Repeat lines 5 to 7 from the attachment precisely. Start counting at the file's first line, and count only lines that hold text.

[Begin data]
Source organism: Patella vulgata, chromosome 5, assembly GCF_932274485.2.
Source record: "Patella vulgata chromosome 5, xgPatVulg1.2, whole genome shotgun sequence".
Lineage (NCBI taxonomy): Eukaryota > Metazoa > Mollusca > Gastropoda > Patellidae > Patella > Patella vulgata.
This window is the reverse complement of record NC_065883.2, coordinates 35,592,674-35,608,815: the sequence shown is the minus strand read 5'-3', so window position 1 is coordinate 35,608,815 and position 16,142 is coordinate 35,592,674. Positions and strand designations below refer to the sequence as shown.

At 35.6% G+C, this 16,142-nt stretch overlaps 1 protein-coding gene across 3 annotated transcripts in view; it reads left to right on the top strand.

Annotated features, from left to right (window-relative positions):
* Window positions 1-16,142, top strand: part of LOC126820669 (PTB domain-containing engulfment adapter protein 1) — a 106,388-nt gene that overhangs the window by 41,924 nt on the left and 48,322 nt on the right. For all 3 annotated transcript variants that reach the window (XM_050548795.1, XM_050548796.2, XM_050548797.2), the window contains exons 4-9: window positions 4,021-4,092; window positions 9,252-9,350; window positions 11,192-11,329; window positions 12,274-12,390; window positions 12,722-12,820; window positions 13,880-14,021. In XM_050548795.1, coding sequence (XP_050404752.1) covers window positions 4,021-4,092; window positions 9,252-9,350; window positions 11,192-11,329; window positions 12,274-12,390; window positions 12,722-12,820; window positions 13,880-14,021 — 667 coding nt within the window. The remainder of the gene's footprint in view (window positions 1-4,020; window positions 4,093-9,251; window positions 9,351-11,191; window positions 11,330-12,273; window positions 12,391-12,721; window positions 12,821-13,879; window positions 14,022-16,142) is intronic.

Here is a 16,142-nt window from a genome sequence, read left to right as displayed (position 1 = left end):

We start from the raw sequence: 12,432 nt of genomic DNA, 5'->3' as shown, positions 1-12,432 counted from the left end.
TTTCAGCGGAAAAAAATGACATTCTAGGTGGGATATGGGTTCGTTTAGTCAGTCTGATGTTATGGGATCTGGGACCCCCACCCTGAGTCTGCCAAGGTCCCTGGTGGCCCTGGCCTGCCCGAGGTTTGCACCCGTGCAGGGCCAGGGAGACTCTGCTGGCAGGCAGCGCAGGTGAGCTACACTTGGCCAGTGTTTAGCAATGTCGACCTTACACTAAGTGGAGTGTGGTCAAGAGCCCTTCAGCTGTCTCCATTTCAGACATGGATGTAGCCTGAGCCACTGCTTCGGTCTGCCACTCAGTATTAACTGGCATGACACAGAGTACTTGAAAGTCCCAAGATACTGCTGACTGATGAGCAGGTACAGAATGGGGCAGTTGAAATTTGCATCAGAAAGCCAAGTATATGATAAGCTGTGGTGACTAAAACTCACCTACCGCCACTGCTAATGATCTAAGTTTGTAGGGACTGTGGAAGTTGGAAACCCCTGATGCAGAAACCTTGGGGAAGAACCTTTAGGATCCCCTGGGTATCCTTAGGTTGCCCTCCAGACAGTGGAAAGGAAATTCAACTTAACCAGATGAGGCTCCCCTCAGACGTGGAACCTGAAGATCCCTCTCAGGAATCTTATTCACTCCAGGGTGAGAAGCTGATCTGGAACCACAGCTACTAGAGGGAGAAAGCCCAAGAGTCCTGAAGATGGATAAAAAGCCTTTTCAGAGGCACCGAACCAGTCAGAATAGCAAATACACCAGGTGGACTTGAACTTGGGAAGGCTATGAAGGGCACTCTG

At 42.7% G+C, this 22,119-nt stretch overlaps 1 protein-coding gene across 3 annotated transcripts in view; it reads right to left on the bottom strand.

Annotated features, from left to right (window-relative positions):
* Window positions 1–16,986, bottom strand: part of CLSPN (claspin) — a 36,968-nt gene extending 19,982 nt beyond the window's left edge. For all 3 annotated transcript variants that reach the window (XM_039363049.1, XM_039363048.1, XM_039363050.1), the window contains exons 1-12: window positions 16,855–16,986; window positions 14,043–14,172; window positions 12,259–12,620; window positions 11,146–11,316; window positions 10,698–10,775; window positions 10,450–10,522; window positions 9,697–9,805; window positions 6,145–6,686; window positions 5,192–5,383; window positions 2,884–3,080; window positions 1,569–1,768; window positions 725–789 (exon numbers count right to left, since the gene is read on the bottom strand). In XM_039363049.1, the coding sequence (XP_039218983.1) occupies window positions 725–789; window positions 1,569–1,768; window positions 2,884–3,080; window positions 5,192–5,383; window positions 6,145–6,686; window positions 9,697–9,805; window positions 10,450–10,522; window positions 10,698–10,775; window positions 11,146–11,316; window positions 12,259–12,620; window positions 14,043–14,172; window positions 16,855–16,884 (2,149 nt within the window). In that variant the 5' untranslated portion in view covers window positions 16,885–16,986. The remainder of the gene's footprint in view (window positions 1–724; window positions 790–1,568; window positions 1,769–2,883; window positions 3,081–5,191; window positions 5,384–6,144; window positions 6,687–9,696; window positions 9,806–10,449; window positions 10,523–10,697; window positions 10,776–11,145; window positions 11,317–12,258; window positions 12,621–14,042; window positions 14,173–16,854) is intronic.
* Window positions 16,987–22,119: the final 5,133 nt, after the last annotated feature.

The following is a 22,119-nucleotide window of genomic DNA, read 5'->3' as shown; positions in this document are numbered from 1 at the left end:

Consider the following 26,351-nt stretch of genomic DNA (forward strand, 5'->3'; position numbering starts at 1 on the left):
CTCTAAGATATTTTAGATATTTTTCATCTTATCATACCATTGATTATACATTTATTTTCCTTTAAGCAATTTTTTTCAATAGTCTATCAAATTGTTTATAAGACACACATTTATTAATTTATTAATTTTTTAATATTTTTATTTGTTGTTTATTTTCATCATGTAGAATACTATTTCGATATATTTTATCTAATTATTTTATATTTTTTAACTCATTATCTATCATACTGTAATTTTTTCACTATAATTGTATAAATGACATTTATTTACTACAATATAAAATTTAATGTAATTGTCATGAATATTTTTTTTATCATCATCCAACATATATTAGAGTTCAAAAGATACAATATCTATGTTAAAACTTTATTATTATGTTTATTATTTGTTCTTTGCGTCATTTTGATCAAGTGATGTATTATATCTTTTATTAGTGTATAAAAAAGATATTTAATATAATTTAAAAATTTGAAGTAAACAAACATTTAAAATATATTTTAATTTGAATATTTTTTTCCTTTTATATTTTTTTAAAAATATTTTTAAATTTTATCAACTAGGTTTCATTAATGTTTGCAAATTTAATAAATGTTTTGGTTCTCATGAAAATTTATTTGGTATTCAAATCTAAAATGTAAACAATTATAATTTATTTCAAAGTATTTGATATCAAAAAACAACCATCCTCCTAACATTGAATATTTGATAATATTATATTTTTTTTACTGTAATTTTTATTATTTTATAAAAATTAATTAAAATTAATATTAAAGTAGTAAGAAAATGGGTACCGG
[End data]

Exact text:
At 35.6% G+C, this 16,142-nt stretch overlaps 1 protein-coding gene across 3 annotated transcripts in view; it reads left to right on the top strand.

Annotated features, from left to right (window-relative positions):
* Window positions 1-16,142, top strand: part of LOC126820669 (PTB domain-containing engulfment adapter protein 1) — a 106,388-nt gene that overhangs the window by 41,924 nt on the left and 48,322 nt on the right. For all 3 annotated transcript variants that reach the window (XM_050548795.1, XM_050548796.2, XM_050548797.2), the window contains exons 4-9: window positions 4,021-4,092; window positions 9,252-9,350; window positions 11,192-11,329; window positions 12,274-12,390; window positions 12,722-12,820; window positions 13,880-14,021. In XM_050548795.1, coding sequence (XP_050404752.1) covers window positions 4,021-4,092; window positions 9,252-9,350; window positions 11,192-11,329; window positions 12,274-12,390; window positions 12,722-12,820; window positions 13,880-14,021 — 667 coding nt within the window. The remainder of the gene's footprint in view (window positions 1-4,020; window positions 4,093-9,251; window positions 9,351-11,191; window positions 11,330-12,273; window positions 12,391-12,721; window positions 12,821-13,879; window positions 14,022-16,142) is intronic.